Rapid GNOME Development with Mono

How to get started with GNOME monkeyshines using the open-source .NET system Mono.

Mono is an open-source implementation of the .NET development platform, a powerful and now open development platform. Mono contains a number of components: a Common Language Infrastructure (CLI) virtual machine, a C# compiler and a set of class libraries. Mono implements the C# language and runtime environment according to ECMA standards 334 and 335, respectively.

Mono—which is the word for monkey in Spanish—provides various class libraries, including an open-source implementation of the .NET Framework SDK. In this article, however, we discuss one of Mono's brightest assets: its GNOME support, in the form of Gtk#.

Gtk# is a .NET language binding for the Gtk+ toolkit and various other GNOME libraries. More than a simple wrapper, Gtk# provides a powerful platform for developing GUI software in the GNOME environment. Gtk#'s language bindings utilize good object-oriented principles and C#-style design to make GNOME development easy and natural, yet flexible and powerful.

In this article, we investigate the construction of a simple C# application, starting with a trivial “Hello, World” application and building it into a basic Wikipedia search tool. Our only dependencies will be Mono and Gtk#. Packages are available for most distributions—see the on-line Resources.

Hello, World!

Let's start by constructing the most basic Mono application possible, which prints “Hello, World!” to the console:

using System;

class first {
    public static void Main (string[] args)
    {
        Console.WriteLine ("Hello, World!");
    }
}

Fire up your favorite editor, enter this code and save it as first.cs. We can then compile the program into an executable image with the following:

$ mcs first.cs

Finally, we can run it via the following command:

$ mono first.exe
Hello, World!

This application implements the first class. Every application needs an entry point, an initial function inside of the class for the Mono runtime to jump to and begin the program's execution. As with C and C++, this is the Main function. The prototype of this function is:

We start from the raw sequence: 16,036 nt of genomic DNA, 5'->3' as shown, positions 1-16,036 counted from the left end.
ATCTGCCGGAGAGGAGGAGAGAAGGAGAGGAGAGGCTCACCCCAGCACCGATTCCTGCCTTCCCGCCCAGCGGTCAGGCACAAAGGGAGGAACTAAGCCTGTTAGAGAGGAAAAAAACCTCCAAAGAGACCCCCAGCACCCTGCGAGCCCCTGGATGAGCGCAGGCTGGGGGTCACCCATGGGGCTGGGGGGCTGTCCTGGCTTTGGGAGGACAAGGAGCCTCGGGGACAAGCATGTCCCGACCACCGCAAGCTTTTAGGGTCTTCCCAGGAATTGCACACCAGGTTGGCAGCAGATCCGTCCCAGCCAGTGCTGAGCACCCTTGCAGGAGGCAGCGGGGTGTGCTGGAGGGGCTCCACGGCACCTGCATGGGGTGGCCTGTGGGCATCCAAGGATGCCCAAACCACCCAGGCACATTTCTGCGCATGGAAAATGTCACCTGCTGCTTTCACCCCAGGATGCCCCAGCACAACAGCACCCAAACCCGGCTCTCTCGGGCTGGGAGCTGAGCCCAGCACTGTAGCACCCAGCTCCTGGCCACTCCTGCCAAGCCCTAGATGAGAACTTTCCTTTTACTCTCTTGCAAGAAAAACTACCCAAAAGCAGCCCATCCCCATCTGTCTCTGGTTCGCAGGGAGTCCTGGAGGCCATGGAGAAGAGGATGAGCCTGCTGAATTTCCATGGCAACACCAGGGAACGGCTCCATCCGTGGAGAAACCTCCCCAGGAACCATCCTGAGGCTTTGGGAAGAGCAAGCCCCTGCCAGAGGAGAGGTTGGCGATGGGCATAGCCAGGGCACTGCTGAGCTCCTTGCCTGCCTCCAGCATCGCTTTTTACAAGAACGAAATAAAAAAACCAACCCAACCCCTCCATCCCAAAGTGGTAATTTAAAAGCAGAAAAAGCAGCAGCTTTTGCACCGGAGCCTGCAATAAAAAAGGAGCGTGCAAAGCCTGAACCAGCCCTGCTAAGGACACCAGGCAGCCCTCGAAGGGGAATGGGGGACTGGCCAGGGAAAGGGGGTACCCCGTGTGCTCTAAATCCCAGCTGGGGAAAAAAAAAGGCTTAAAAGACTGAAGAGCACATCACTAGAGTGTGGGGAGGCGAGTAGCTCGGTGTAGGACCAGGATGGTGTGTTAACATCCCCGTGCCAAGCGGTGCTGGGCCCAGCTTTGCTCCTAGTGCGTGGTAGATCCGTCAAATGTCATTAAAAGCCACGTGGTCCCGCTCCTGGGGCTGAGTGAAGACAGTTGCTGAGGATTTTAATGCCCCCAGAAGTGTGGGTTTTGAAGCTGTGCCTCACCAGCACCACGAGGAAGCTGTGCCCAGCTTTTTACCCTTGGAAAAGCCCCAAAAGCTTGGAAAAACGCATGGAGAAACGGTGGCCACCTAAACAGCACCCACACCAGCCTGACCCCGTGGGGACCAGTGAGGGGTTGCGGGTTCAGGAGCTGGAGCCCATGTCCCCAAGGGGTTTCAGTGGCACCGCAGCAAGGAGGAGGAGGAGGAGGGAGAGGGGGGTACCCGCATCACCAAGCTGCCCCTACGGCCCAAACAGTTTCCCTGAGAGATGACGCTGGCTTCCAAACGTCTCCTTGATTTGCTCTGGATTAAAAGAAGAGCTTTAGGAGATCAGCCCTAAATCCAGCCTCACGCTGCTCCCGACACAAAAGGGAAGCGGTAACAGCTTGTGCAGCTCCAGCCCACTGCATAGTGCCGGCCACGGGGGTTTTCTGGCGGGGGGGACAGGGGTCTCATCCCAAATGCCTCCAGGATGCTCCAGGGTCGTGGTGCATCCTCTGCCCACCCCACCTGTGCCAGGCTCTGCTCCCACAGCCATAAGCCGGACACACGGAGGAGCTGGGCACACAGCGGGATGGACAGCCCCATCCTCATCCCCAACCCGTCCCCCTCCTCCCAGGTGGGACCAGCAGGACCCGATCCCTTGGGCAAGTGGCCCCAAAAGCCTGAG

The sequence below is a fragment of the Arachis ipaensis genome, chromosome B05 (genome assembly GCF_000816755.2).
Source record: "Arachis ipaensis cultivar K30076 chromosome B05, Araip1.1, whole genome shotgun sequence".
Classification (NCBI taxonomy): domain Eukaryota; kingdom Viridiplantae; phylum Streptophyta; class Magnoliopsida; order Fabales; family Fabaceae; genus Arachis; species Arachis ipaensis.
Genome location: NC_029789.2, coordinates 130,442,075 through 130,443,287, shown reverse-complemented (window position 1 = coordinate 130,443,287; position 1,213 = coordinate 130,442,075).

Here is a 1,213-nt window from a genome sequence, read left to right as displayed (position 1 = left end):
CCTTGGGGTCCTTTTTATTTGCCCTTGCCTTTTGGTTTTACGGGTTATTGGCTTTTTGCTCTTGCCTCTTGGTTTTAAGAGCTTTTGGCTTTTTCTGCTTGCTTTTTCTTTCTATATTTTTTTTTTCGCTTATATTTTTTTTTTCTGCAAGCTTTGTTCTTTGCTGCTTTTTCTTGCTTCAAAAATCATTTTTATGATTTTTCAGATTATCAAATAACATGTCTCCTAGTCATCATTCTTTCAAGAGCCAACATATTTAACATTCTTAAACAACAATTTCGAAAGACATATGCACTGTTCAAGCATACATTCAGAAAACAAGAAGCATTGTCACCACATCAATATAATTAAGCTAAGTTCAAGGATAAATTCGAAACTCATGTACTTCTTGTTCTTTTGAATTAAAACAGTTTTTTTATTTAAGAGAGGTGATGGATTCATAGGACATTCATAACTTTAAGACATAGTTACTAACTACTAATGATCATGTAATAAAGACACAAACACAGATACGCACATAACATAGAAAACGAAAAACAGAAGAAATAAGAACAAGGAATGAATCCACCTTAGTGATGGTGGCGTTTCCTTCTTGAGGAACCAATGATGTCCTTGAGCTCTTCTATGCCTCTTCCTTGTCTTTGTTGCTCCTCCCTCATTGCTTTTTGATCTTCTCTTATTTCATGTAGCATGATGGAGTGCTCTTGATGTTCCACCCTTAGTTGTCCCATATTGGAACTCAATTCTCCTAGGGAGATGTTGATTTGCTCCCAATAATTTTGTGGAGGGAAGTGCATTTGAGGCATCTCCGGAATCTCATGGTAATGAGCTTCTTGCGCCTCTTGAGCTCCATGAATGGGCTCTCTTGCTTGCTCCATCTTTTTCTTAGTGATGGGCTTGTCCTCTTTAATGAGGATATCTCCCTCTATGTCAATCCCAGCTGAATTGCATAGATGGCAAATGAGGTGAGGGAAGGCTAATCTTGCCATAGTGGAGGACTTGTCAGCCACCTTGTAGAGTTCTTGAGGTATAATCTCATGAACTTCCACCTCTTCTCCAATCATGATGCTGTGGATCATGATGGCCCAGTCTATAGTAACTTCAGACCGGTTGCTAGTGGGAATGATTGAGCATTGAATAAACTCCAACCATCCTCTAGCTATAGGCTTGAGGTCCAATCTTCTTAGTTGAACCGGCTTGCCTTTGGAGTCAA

public static void Main (string[] args)

In our program's Main, we invoke a single function, WriteLine, which is found inside the Console class. This function, similar to printf(), writes a line of text to the console. It can be used to output the values of variables too:

int x = 5;
String s = "wolf";

Console.WriteLine ("x={0} s={1}", x, s);

This gives us:

x=5 s=wolf

Hello, World! in Color

We do not, however, have to confine our “Hello, World!” to the console; with Gtk#, we can build a trivial GUI dialog to hoist our message onto the world:

using System;
using Gtk;

class Two {
    static void WindowDelete (object o, DeleteEventArgs args)
    {
        Application.Quit ();
    }

    static void InitGui ()
    {
        Window w = new Window ("My Window");

        HBox h = new HBox ();
        h.BorderWidth = 6;
        h.Spacing = 6;
        w.Add (h);

        VBox v = new VBox ();
        v.Spacing = 6;
        h.PackStart (v, false, false, 0);

        Label l = new Label ("Hello, World!");
        l.Xalign = 0;
        v.PackStart (l, true, true, 0);

        w.DeleteEvent += WindowDelete;
        w.ShowAll ();
    }

    public static void Main (string[] args)
    {
        Application.Init ();
        InitGui ();
        Application.Run ();
    }
}

As before, enter the code via your favorite editor. This time, save it as two.cs. To compile this program, we need to tell the Mono compiler that we want to use the Gtk# assembly:

$ mcs two.cs -pkg:gtk-sharp

Running it, however, is the same:

$ mono two.exe